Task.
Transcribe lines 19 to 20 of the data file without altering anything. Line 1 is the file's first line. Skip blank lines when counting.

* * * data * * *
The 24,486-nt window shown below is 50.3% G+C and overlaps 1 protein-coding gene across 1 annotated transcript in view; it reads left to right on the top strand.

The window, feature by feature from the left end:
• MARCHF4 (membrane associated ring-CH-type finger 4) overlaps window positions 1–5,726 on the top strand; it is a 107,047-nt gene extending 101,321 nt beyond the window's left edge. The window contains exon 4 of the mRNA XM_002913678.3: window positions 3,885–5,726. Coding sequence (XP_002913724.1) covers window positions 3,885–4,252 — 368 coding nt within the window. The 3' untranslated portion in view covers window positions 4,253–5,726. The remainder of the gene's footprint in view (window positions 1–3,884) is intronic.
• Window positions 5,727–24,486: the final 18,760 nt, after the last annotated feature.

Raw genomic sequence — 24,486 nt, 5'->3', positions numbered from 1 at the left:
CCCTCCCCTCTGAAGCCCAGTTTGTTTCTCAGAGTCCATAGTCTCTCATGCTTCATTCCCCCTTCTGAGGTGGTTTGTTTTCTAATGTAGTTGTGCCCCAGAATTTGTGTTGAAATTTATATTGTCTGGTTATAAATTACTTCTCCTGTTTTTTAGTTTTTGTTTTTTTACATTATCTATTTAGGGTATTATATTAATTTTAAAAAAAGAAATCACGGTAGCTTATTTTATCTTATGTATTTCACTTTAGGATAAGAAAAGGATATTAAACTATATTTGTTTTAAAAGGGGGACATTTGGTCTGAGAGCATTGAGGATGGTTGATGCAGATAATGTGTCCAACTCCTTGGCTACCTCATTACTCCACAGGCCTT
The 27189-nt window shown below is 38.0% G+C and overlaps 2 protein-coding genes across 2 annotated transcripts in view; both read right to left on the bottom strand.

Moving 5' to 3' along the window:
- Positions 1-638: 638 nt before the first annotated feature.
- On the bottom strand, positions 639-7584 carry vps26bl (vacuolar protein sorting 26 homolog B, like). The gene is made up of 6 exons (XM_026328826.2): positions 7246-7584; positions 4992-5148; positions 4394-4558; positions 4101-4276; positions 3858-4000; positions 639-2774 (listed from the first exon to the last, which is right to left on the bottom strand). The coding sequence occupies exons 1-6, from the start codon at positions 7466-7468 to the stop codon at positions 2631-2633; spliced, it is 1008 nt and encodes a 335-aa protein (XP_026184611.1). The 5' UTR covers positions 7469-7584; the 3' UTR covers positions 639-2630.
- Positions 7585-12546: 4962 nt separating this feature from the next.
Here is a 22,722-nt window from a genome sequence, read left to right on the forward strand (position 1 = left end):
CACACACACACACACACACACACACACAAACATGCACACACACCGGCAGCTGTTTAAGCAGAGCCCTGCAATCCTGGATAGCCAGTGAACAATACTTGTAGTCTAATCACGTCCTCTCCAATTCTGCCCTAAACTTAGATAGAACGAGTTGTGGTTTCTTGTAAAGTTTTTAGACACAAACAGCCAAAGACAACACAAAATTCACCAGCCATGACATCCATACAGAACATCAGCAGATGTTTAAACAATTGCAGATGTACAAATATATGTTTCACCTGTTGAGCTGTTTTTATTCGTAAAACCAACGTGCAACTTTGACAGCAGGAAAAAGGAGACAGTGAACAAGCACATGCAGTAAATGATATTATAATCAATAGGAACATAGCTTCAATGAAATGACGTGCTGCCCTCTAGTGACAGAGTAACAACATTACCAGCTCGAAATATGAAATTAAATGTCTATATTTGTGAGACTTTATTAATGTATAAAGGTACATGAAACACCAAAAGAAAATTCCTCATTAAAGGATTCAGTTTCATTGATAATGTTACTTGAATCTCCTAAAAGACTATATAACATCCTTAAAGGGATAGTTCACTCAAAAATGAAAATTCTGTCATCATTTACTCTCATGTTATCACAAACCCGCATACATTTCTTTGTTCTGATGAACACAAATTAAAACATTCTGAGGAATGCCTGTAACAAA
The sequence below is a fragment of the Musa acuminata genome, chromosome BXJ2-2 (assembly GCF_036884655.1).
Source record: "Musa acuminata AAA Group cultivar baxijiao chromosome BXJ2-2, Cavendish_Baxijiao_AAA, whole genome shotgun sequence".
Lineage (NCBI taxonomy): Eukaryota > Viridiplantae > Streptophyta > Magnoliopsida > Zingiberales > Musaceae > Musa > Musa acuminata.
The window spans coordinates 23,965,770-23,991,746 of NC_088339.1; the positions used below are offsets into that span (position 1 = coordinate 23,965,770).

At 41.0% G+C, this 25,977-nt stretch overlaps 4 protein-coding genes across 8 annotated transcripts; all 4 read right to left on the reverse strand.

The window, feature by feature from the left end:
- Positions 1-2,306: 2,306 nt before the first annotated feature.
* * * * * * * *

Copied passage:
The window, feature by feature from the left end:
- Positions 1-2,306: 2,306 nt before the first annotated feature.